I think climate change is one of those on complex global problems. So both citizens and leaders are facing an increasingly uncertain situation, in which they are expected to make difficult and consequential decisions in a timely fashion. So this really speaks to David's point about complexity and urgency. Complexity is one thing. But we also need to solve those problems fast.
So we all face the urge to believe that national boundaries still define the parameters of our interests. Or that they are simple domestic solutions to global problems. In my view, the most urgent problem we face today is the problem of what I call discernment. That is the problem of how to make decisions thoughtful, and timely decisions under conditions of uncertainty, where there is no clear direction one way or another.
In other words, we must approach global issues with a holistic global vision which simultaneously takes into account the unique perspectives of diverse communities, interests, and values. Moreover, many of today's global issues are also highly technical. We need to create a collaborative environment with technical experts and a broader range of social scientists, humanists, and most importantly, citizens of various visions of the world can work together.
In this context, the Einaudi Center is trying to accomplish two things. One, to become Cornell's own incubator space for cross-college into disciplinary collaboration on pressing global issues. Two, to develop a platform for global collaboration. I'm going to explain what I mean by platform build.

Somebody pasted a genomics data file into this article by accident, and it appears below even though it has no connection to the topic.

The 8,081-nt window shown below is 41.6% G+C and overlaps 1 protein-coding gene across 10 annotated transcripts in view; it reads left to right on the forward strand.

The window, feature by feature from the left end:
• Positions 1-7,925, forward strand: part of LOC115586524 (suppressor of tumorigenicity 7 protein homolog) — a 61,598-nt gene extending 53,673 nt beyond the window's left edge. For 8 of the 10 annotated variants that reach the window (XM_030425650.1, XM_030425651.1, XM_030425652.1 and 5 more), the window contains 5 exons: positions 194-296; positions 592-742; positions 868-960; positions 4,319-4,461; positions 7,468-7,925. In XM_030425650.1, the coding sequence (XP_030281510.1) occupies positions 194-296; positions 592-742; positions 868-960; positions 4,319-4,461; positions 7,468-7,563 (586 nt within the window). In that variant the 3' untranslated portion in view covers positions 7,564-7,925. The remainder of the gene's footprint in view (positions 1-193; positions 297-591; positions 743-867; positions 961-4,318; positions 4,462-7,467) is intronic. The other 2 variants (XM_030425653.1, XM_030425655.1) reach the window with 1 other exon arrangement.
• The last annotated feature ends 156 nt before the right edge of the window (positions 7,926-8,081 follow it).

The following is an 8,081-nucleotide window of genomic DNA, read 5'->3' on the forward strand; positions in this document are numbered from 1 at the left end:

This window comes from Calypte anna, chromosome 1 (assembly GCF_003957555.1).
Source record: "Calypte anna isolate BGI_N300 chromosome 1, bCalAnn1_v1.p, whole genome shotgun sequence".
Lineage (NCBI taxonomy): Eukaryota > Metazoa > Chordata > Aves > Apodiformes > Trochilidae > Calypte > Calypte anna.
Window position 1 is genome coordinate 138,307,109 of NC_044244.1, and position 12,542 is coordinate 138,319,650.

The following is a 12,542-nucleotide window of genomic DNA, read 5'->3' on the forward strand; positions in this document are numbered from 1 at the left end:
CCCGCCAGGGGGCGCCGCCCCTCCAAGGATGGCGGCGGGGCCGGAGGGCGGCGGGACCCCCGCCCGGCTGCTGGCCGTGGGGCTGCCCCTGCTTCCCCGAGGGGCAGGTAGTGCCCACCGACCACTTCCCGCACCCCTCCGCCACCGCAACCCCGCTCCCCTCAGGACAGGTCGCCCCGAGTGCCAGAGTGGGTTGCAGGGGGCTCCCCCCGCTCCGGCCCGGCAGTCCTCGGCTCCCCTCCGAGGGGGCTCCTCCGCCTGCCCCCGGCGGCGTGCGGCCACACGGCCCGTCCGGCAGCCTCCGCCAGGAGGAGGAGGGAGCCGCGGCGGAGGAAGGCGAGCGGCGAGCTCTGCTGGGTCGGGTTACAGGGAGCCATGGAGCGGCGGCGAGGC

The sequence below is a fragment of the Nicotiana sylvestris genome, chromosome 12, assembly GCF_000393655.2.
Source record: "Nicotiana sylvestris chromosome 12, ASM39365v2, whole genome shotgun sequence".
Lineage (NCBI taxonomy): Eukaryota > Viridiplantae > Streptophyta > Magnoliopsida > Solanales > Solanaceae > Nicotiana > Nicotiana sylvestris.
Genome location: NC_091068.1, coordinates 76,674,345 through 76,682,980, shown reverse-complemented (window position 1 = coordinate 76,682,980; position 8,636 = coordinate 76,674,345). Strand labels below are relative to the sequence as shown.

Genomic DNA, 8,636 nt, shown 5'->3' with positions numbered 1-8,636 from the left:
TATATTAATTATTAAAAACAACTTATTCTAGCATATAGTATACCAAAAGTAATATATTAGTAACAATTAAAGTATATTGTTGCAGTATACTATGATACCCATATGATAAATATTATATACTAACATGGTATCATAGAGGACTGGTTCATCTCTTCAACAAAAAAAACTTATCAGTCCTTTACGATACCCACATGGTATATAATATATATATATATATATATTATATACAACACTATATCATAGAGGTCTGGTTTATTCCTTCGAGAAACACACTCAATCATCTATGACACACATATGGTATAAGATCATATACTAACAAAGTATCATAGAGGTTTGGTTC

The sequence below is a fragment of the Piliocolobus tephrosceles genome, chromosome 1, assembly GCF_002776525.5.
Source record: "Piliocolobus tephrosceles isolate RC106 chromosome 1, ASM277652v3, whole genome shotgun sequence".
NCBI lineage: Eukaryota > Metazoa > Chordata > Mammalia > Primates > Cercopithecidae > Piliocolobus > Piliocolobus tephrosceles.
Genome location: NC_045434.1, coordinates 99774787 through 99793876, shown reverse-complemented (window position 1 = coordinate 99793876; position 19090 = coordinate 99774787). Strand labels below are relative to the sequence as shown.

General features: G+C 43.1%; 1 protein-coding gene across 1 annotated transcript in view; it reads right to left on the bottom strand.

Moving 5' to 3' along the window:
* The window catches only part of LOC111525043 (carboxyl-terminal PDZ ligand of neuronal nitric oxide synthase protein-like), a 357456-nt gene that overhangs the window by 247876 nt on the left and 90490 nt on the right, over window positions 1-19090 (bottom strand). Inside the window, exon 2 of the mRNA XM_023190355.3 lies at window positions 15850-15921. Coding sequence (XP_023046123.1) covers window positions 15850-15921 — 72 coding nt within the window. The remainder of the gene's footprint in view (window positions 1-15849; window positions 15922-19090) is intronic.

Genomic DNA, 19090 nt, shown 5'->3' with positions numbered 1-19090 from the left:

The center's existing intellectual resources and extensive global networks will serve as the crucial resources for fostering this focused and yet intellectually-broad collaboration and public engagement. I would like to focus today, on the center's ongoing collaborative project on nuclear energy as an example. Since this issue has been discussed on an earlier panel.
Since the severe nuclear accident falling, the earthquake and tsunami in March, 2011, in Japan, the Einaudi Center has developed an international collaborative project from the future of nuclear energy. Building on the longstanding work of the East Asia Program on Japan, and of the [INAUDIBLE] Institute for Peace and Conflict Studies on Nuclear Weapons and Nuclear Energy.
And we also have developed this project in collaboration with Meridian 180 and its global network of scholars and practitioners. We have hosted several major events over the last five years. And last week, the center hosted former Prime Minister of Japan, Naoto Kan, who lead Japan's response to that crisis in 2011.
Mr. Kan's lecture was attended by over 700 people, and a heated conversation about the future of nuclear energy between Mr. Kan and Cornell students and faculty followed. As [? Satsuki ?] [? Takahashi ?] mentioned earlier, the goal of our international collaborative effort is to provide a fuller picture of the costs of a nuclear accident, and propose policy solutions for open and democratic discussion.